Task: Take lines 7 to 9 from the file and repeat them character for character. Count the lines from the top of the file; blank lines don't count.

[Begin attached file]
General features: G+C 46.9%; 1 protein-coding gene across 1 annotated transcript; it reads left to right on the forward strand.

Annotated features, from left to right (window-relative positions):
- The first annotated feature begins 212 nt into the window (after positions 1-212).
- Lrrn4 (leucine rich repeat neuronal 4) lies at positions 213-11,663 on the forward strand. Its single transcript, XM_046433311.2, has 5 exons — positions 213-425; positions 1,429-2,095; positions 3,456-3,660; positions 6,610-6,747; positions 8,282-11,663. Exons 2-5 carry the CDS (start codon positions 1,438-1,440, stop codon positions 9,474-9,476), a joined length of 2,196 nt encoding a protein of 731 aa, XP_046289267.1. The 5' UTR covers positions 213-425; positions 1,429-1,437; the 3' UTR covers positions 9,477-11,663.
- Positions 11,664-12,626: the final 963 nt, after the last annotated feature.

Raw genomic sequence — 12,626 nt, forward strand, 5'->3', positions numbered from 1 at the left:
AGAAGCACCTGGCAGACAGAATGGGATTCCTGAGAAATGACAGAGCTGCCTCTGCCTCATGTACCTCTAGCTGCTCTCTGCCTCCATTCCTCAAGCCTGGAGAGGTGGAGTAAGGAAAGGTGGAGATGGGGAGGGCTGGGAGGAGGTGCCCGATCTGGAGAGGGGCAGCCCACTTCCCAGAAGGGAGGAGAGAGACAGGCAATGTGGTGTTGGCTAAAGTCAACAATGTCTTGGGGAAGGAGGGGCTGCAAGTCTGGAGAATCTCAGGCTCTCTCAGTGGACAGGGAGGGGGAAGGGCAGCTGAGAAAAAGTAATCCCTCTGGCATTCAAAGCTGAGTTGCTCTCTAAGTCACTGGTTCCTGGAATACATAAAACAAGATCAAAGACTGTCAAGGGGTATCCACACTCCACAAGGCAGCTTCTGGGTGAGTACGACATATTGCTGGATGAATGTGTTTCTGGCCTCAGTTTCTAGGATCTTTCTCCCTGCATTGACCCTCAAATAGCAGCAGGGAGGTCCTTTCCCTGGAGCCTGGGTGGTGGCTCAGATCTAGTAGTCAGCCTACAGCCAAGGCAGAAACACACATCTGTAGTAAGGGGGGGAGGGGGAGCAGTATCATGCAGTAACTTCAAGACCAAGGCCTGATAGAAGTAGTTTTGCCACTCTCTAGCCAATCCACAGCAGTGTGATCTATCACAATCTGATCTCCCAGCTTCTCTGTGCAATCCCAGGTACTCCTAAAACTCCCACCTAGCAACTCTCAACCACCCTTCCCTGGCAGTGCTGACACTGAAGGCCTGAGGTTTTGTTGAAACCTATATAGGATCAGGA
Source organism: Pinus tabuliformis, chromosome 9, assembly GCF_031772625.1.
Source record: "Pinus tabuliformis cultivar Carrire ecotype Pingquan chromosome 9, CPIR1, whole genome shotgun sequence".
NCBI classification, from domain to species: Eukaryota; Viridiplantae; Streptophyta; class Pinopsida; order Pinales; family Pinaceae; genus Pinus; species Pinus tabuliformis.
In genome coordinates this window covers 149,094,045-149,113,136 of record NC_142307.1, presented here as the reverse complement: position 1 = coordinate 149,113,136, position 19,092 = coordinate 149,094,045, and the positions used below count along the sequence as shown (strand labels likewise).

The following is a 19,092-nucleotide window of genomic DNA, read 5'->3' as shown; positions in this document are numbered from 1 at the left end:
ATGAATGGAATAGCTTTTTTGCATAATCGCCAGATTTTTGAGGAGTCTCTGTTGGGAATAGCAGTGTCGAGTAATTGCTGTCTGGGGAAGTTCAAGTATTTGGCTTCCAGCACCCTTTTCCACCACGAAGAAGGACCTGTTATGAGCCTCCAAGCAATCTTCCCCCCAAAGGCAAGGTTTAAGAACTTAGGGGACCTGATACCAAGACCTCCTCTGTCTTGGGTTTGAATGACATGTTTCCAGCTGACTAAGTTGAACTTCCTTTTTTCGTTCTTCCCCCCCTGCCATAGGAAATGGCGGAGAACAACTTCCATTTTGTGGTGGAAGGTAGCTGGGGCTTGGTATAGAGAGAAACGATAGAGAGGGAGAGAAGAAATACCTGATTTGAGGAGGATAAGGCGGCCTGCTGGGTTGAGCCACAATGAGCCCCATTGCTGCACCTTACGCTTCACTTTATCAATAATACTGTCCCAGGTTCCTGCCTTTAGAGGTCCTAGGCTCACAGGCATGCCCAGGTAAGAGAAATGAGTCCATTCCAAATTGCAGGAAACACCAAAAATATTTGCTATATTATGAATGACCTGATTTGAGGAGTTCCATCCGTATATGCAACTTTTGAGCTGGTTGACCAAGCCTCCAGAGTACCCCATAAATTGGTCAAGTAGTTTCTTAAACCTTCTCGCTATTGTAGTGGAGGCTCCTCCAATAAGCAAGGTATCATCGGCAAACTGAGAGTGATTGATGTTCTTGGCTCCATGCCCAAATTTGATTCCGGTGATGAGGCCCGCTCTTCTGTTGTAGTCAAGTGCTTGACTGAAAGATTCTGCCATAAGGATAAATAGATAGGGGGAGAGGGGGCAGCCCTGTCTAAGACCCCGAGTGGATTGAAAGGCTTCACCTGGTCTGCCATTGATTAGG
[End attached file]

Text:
AGAAGCACCTGGCAGACAGAATGGGATTCCTGAGAAATGACAGAGCTGCCTCTGCCTCATGTACCTCTAGCTGCTCTCTGCCTCCATTCCTCAAGCCTGGAGAGGTGGAGTAAGGAAAGGTGGAGATGGGGAGGGCTGGGAGGAGGTGCCCGATCTGGAGAGGGGCAGCCCACTTCCCAGAAGGGAGGAGAGAGACAGGCAATGTGGTGTTGGCTAAAGTCAACAATGTCTTGGGGAAGGAGGGGCTGCAAGTCTGGAGAATCTCAGGCTCTCTCAGTGGACAGGGAGGGGGAAGGGCAGCTGAGAAAAAGTAATCCCTCTGGCATTCAAAGCTGAGTTGCTCTCTAAGTCACTGGTTCCTGGAATACATAAAACAAGATCAAAGACTGTCAAGGGGTATCCACACTCCACAAGGCAGCTTCTGGGTGAGTACGACATATTGCTGGATGAATGTGTTTCTGGCCTCAGTTTCTAGGATCTTTCTCCCTGCATTGACCCTCAAATAGCAGCAGGGAGGTCCTTTCCCTGGAGCCTGGGTGGTGGCTCAGATCTAGTAGTCAGCCTACAGCCAAGGCAGAAACACACATCTGTAGTAAGGGGGGGAGGGGGAGCAGTATCATGCAGTAACTTCAAGACCAAGGCCTGATAGAAGTAGTTTTGCCACTCTCTAGCCAATCCACAGCAGTGTGATCTATCACAATCTGATCTCCCAGCTTCTCTGTGCAATCCCAGGTACTCCTAAAACTCCCACCTAGCAACTCTCAACCACCCTTCCCTGGCAGTGCTGACACTGAAGGCCTGAGGTTTTGTTGAAACCTATATAGGATCAGGA
Source organism: Pinus tabuliformis, chromosome 9, assembly GCF_031772625.1.
Source record: "Pinus tabuliformis cultivar Carrire ecotype Pingquan chromosome 9, CPIR1, whole genome shotgun sequence".